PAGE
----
between meaningfulness and crisis of meaning as two
dimensions is evident from their relatively low empir-
ical correlation (here: r ¼.38 and r ¼.35), as well as
from results of explorative and confirmatory factor
analyses. Variation in one is not associated with
reciprocal variation in the other. Empirical data thus
support the claim that meaningfulness and crisis
of meaning should not be conceptualized as two
poles of a continuum. Referring to two different
dimensions of experience, they represent contradiction,
Relationships of meaning in life with demographic
The SoMe was used to analyze correlations of mean-
ingfulness, crisis of meaning, and sources of meaning
with several demographic variables. With a represen-
tative sample at hand, the results can be ascribed high
external validity. Relationships between meaning in
life and gender have yielded contradictory results in
previous research. Some reported higher meaning
scores for men (e.g. Crumbaugh, 1968; Orbach et al.,
1987); others did not find any differences (e.g. Debats,
1999; Harlow et al., 1986; Scannell et al., 2002; Steger
et al., 2006). In the present sample, no gender
differences were found for crisis of meaning. For
meaningfulness, a significant, but negligible correlation
showed slightly higher scores in women.
The results were clearer for age effects. Also here,
contradicting findings are reported in the literature.
Some studies found no age differences in meaning
scores (e.g. Debats, 1998; Reker, Peacock, & Wong,
came across increasing scores with age
(e.g. Meier & Edwards, 1974; Reker & Fry, 2003;
Steger et al., 2006; Van Ranst & Marcoen, 1997). In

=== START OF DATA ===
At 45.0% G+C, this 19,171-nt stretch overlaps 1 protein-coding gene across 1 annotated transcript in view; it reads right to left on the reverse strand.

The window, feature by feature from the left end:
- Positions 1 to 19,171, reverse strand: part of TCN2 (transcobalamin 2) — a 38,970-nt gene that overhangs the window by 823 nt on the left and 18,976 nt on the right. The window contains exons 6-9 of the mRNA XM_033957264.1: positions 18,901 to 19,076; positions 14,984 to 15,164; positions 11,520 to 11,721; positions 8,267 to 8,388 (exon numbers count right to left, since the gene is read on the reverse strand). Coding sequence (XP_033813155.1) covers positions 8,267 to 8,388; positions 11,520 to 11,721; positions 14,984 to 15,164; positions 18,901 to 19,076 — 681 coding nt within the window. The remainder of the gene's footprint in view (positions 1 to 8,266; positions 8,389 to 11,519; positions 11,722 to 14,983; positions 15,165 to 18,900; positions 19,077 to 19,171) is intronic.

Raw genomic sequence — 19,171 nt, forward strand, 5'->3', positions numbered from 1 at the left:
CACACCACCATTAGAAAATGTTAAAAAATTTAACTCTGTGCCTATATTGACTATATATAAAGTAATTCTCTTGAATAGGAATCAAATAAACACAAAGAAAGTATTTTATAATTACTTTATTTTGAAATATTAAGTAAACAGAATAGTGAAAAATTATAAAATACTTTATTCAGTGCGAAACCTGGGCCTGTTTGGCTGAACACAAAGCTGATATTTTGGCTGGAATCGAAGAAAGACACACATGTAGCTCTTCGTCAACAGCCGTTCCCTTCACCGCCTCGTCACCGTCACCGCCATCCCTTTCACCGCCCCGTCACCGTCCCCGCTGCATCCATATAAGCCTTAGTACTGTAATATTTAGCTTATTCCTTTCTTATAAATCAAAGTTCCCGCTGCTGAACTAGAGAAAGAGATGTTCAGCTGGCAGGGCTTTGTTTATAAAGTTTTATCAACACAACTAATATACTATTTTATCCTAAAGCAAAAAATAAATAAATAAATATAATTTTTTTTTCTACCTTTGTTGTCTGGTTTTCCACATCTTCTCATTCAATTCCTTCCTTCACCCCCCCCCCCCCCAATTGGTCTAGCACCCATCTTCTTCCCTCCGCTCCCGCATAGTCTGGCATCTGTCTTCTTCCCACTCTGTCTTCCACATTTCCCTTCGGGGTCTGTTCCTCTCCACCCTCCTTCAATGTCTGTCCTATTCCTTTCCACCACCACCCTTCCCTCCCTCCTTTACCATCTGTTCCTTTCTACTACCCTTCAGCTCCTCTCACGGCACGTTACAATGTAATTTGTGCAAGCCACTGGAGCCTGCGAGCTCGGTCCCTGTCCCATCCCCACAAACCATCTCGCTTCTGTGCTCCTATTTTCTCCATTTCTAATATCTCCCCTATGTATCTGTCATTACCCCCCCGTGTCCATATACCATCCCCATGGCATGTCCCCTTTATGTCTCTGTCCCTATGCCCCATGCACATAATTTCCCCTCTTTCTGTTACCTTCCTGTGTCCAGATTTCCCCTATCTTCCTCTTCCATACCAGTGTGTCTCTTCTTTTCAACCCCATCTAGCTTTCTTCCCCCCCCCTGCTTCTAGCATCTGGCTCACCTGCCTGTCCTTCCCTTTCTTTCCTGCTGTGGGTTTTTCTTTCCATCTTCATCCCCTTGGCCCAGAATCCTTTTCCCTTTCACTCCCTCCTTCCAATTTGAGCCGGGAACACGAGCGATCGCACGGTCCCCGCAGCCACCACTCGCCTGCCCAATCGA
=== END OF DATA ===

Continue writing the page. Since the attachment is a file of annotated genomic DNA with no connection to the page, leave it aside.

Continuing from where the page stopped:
the present study, no age effect was detected for crisis
of meaning. However, there is a small increase of
meaningfulness with age. As determined by curve
estimation, it is best described by a linear function.
Meaningfulness is lowest for individuals under
35 (M ¼ 2.92, SD ¼ 0.87) and highest for those over
Table 5. Correlations of the five dimensions of meaning with positive and negative aspects of well-being.
horizontal Selfactualization Order
(Positive) Mood level .23 .04 .02 .14 .38
Satisfaction with life .18 .07 .10 .22 .31
Neuroticism .14 .05 .13 .14 .10
Anxiety .09 .01 .13 .06 .09
Depression .11 .09 .01 .08 .11
Note: bold: significant ( p .05).
494 T. Schnell
60 (M ¼ 3.36, SD ¼ 0.98). For the middle-aged, the
mean score is 3.13 (SD ¼ 0.89). The results tie in well
with theoretical assumptions. A crisis of meaning is
supposed to occur after a violation of one’s sense of
coherence and continuity. This can be caused at any
time of life, triggered by psychological, social, or
environmental processes. The trust that one’s life is
meaningful is derived from an appraisal of life as
coherent, significant, directed, and belonging. The
recognition of such characteristics, though possible at
any time of life, is likely to benefit from a broader
knowledge of self and world, as it develops with age.
The same interpretation might be applied to findings
yielded by Steger et al. (2006). Though their data
comes from a student sample with reduced variation in
age, they also found no age effect for ‘search for
meaning,’ but comparable positive correlations
between age and ‘presence of meaning.’
The degree of experienced meaningfulness also
differs significantly with marital status. It is highest
for married people; individuals living with a partner
without being married report significantly lower mean-
ingfulness. This might be based on the confirmation of
belonging through official marriage, the availability of
direction through the aim of building a home and
raising children, and the experience of significance
through responsibility for children.
Also crisis of meaning scores differ significantly
between marital statuses.As a comparison of percent-
age of individuals in each marital status suffering from
a crisis of meaning indicates, it is most common in
singles. Again, married people stand out: they report